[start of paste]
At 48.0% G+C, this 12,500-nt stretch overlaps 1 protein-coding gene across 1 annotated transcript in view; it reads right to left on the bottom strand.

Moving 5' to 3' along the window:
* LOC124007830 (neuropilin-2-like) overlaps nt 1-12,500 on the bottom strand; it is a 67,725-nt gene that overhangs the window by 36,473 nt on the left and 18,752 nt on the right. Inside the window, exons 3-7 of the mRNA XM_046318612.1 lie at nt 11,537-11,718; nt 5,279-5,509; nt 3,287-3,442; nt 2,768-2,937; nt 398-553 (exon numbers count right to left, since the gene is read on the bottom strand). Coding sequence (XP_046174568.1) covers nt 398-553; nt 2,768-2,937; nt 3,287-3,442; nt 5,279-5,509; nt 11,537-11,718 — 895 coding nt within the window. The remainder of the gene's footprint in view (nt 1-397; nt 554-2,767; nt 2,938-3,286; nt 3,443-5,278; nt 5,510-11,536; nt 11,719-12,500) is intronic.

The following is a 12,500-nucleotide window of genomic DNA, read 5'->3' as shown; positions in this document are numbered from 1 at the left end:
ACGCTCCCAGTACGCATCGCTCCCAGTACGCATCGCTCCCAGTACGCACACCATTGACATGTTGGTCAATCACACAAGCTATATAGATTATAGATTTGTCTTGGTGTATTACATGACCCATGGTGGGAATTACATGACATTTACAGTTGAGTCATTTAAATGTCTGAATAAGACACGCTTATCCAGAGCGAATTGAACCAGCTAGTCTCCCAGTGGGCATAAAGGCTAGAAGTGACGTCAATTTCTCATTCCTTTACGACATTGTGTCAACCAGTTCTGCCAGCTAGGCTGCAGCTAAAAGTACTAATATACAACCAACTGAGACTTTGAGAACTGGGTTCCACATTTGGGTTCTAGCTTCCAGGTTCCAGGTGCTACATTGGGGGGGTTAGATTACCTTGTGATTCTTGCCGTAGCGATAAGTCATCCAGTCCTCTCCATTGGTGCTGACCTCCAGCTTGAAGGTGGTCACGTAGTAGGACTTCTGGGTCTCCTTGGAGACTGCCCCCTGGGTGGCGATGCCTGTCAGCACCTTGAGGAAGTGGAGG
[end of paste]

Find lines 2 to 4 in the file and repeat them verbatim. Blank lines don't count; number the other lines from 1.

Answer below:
Moving 5' to 3' along the window:
* LOC124007830 (neuropilin-2-like) overlaps nt 1-12,500 on the bottom strand; it is a 67,725-nt gene that overhangs the window by 36,473 nt on the left and 18,752 nt on the right. Inside the window, exons 3-7 of the mRNA XM_046318612.1 lie at nt 11,537-11,718; nt 5,279-5,509; nt 3,287-3,442; nt 2,768-2,937; nt 398-553 (exon numbers count right to left, since the gene is read on the bottom strand). Coding sequence (XP_046174568.1) covers nt 398-553; nt 2,768-2,937; nt 3,287-3,442; nt 5,279-5,509; nt 11,537-11,718 — 895 coding nt within the window. The remainder of the gene's footprint in view (nt 1-397; nt 554-2,767; nt 2,938-3,286; nt 3,443-5,278; nt 5,510-11,536; nt 11,719-12,500) is intronic.

The following is a 12,500-nucleotide window of genomic DNA, read 5'->3' as shown; positions in this document are numbered from 1 at the left end: